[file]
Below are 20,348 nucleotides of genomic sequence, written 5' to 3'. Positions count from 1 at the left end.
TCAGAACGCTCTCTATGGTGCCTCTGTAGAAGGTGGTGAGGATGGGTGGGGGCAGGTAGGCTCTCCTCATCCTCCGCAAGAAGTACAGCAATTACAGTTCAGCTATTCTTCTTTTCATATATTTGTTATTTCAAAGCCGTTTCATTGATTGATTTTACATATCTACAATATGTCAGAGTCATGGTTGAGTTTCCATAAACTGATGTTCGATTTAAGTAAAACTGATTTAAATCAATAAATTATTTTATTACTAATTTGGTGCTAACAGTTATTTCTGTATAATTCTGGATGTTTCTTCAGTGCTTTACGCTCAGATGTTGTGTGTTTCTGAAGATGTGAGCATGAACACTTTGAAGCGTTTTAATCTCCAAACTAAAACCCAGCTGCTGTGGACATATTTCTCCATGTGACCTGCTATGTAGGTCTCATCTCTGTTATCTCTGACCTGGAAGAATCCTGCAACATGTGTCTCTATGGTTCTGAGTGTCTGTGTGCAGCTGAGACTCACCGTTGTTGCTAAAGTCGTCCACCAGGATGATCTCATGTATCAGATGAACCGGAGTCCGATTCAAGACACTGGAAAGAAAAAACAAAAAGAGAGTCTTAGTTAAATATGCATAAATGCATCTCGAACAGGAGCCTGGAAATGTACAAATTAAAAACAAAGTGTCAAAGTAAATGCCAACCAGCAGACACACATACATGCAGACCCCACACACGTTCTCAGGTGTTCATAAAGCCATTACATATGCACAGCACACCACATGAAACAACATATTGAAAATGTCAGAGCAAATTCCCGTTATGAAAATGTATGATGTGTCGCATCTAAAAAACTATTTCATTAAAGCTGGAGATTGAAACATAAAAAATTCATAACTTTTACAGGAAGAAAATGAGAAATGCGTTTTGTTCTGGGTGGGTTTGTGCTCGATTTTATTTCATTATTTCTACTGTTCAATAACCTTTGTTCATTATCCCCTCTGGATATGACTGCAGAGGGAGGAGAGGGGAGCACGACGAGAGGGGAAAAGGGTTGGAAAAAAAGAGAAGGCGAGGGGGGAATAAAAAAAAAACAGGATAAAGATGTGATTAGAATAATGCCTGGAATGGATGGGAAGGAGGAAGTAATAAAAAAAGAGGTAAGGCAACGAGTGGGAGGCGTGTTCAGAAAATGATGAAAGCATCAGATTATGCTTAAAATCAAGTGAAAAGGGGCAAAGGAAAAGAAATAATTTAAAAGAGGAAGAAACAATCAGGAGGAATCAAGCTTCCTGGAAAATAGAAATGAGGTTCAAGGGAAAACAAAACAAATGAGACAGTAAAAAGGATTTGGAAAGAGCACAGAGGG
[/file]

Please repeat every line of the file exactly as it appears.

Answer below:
Below are 20,348 nucleotides of genomic sequence, written 5' to 3'. Positions count from 1 at the left end.
TCAGAACGCTCTCTATGGTGCCTCTGTAGAAGGTGGTGAGGATGGGTGGGGGCAGGTAGGCTCTCCTCATCCTCCGCAAGAAGTACAGCAATTACAGTTCAGCTATTCTTCTTTTCATATATTTGTTATTTCAAAGCCGTTTCATTGATTGATTTTACATATCTACAATATGTCAGAGTCATGGTTGAGTTTCCATAAACTGATGTTCGATTTAAGTAAAACTGATTTAAATCAATAAATTATTTTATTACTAATTTGGTGCTAACAGTTATTTCTGTATAATTCTGGATGTTTCTTCAGTGCTTTACGCTCAGATGTTGTGTGTTTCTGAAGATGTGAGCATGAACACTTTGAAGCGTTTTAATCTCCAAACTAAAACCCAGCTGCTGTGGACATATTTCTCCATGTGACCTGCTATGTAGGTCTCATCTCTGTTATCTCTGACCTGGAAGAATCCTGCAACATGTGTCTCTATGGTTCTGAGTGTCTGTGTGCAGCTGAGACTCACCGTTGTTGCTAAAGTCGTCCACCAGGATGATCTCATGTATCAGATGAACCGGAGTCCGATTCAAGACACTGGAAAGAAAAAACAAAAAGAGAGTCTTAGTTAAATATGCATAAATGCATCTCGAACAGGAGCCTGGAAATGTACAAATTAAAAACAAAGTGTCAAAGTAAATGCCAACCAGCAGACACACATACATGCAGACCCCACACACGTTCTCAGGTGTTCATAAAGCCATTACATATGCACAGCACACCACATGAAACAACATATTGAAAATGTCAGAGCAAATTCCCGTTATGAAAATGTATGATGTGTCGCATCTAAAAAACTATTTCATTAAAGCTGGAGATTGAAACATAAAAAATTCATAACTTTTACAGGAAGAAAATGAGAAATGCGTTTTGTTCTGGGTGGGTTTGTGCTCGATTTTATTTCATTATTTCTACTGTTCAATAACCTTTGTTCATTATCCCCTCTGGATATGACTGCAGAGGGAGGAGAGGGGAGCACGACGAGAGGGGAAAAGGGTTGGAAAAAAAGAGAAGGCGAGGGGGGAATAAAAAAAAAACAGGATAAAGATGTGATTAGAATAATGCCTGGAATGGATGGGAAGGAGGAAGTAATAAAAAAAGAGGTAAGGCAACGAGTGGGAGGCGTGTTCAGAAAATGATGAAAGCATCAGATTATGCTTAAAATCAAGTGAAAAGGGGCAAAGGAAAAGAAATAATTTAAAAGAGGAAGAAACAATCAGGAGGAATCAAGCTTCCTGGAAAATAGAAATGAGGTTCAAGGGAAAACAAAACAAATGAGACAGTAAAAAGGATTTGGAAAGAGCACAGAGGG